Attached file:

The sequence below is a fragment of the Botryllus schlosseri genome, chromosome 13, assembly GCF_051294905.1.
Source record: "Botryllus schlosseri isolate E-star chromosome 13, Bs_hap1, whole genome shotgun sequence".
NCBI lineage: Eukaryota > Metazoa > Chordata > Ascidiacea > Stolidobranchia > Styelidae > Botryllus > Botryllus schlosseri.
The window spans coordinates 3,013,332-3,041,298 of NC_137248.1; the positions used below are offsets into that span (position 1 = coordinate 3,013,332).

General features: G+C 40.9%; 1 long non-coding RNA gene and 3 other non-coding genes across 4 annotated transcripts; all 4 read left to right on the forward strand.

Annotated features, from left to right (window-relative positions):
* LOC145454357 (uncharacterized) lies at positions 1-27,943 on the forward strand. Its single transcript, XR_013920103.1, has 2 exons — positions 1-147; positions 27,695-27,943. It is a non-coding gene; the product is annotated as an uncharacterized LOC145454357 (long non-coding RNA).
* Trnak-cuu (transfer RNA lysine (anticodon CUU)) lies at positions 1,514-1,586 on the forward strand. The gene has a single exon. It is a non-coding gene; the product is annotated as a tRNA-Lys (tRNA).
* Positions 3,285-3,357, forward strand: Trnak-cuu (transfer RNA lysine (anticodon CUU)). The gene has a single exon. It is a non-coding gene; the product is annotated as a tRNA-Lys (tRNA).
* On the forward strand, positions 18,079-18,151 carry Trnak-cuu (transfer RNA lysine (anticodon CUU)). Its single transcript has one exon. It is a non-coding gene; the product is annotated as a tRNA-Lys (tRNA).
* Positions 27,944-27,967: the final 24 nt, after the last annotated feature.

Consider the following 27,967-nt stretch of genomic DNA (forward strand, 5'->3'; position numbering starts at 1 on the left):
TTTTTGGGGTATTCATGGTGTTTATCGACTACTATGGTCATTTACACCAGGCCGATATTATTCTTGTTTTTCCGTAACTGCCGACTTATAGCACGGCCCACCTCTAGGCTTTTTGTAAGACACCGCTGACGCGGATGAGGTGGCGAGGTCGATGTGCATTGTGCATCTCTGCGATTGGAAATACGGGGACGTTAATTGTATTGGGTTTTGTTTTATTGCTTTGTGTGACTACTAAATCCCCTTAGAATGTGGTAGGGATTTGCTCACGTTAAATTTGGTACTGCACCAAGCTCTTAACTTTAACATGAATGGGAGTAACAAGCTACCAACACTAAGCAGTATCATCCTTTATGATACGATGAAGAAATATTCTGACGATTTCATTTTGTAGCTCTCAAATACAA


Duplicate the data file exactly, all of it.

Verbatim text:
The sequence below is a fragment of the Botryllus schlosseri genome, chromosome 13, assembly GCF_051294905.1.
Source record: "Botryllus schlosseri isolate E-star chromosome 13, Bs_hap1, whole genome shotgun sequence".
NCBI lineage: Eukaryota > Metazoa > Chordata > Ascidiacea > Stolidobranchia > Styelidae > Botryllus > Botryllus schlosseri.
The window spans coordinates 3,013,332-3,041,298 of NC_137248.1; the positions used below are offsets into that span (position 1 = coordinate 3,013,332).

General features: G+C 40.9%; 1 long non-coding RNA gene and 3 other non-coding genes across 4 annotated transcripts; all 4 read left to right on the forward strand.

Annotated features, from left to right (window-relative positions):
* LOC145454357 (uncharacterized) lies at positions 1-27,943 on the forward strand. Its single transcript, XR_013920103.1, has 2 exons — positions 1-147; positions 27,695-27,943. It is a non-coding gene; the product is annotated as an uncharacterized LOC145454357 (long non-coding RNA).
* Trnak-cuu (transfer RNA lysine (anticodon CUU)) lies at positions 1,514-1,586 on the forward strand. The gene has a single exon. It is a non-coding gene; the product is annotated as a tRNA-Lys (tRNA).
* Positions 3,285-3,357, forward strand: Trnak-cuu (transfer RNA lysine (anticodon CUU)). The gene has a single exon. It is a non-coding gene; the product is annotated as a tRNA-Lys (tRNA).
* On the forward strand, positions 18,079-18,151 carry Trnak-cuu (transfer RNA lysine (anticodon CUU)). Its single transcript has one exon. It is a non-coding gene; the product is annotated as a tRNA-Lys (tRNA).
* Positions 27,944-27,967: the final 24 nt, after the last annotated feature.

Consider the following 27,967-nt stretch of genomic DNA (forward strand, 5'->3'; position numbering starts at 1 on the left):
TTTTTGGGGTATTCATGGTGTTTATCGACTACTATGGTCATTTACACCAGGCCGATATTATTCTTGTTTTTCCGTAACTGCCGACTTATAGCACGGCCCACCTCTAGGCTTTTTGTAAGACACCGCTGACGCGGATGAGGTGGCGAGGTCGATGTGCATTGTGCATCTCTGCGATTGGAAATACGGGGACGTTAATTGTATTGGGTTTTGTTTTATTGCTTTGTGTGACTACTAAATCCCCTTAGAATGTGGTAGGGATTTGCTCACGTTAAATTTGGTACTGCACCAAGCTCTTAACTTTAACATGAATGGGAGTAACAAGCTACCAACACTAAGCAGTATCATCCTTTATGATACGATGAAGAAATATTCTGACGATTTCATTTTGTAGCTCTCAAATACAA